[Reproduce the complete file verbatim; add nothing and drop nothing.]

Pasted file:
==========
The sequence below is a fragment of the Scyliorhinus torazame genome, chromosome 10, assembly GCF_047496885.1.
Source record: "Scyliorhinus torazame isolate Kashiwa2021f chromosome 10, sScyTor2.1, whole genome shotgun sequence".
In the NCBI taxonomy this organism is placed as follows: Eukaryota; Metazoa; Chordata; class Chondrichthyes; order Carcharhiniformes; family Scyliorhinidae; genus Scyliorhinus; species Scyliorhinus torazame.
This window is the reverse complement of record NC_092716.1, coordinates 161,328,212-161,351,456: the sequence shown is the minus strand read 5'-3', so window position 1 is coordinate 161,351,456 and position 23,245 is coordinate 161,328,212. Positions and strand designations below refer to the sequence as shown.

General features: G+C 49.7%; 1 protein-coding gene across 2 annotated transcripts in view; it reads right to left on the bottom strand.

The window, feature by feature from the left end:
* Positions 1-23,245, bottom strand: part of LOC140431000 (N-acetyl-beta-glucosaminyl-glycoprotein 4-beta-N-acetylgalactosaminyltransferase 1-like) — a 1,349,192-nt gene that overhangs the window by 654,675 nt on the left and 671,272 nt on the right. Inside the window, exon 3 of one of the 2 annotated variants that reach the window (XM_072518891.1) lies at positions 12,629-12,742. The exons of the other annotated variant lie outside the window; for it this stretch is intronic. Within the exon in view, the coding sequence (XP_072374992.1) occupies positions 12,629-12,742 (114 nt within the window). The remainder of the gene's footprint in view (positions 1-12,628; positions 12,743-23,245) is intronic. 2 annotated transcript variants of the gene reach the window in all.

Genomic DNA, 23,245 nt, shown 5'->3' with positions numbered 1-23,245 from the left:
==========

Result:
The sequence below is a fragment of the Scyliorhinus torazame genome, chromosome 10, assembly GCF_047496885.1.
Source record: "Scyliorhinus torazame isolate Kashiwa2021f chromosome 10, sScyTor2.1, whole genome shotgun sequence".
In the NCBI taxonomy this organism is placed as follows: Eukaryota; Metazoa; Chordata; class Chondrichthyes; order Carcharhiniformes; family Scyliorhinidae; genus Scyliorhinus; species Scyliorhinus torazame.
This window is the reverse complement of record NC_092716.1, coordinates 161,328,212-161,351,456: the sequence shown is the minus strand read 5'-3', so window position 1 is coordinate 161,351,456 and position 23,245 is coordinate 161,328,212. Positions and strand designations below refer to the sequence as shown.

General features: G+C 49.7%; 1 protein-coding gene across 2 annotated transcripts in view; it reads right to left on the bottom strand.

The window, feature by feature from the left end:
* Positions 1-23,245, bottom strand: part of LOC140431000 (N-acetyl-beta-glucosaminyl-glycoprotein 4-beta-N-acetylgalactosaminyltransferase 1-like) — a 1,349,192-nt gene that overhangs the window by 654,675 nt on the left and 671,272 nt on the right. Inside the window, exon 3 of one of the 2 annotated variants that reach the window (XM_072518891.1) lies at positions 12,629-12,742. The exons of the other annotated variant lie outside the window; for it this stretch is intronic. Within the exon in view, the coding sequence (XP_072374992.1) occupies positions 12,629-12,742 (114 nt within the window). The remainder of the gene's footprint in view (positions 1-12,628; positions 12,743-23,245) is intronic. 2 annotated transcript variants of the gene reach the window in all.

Genomic DNA, 23,245 nt, shown 5'->3' with positions numbered 1-23,245 from the left: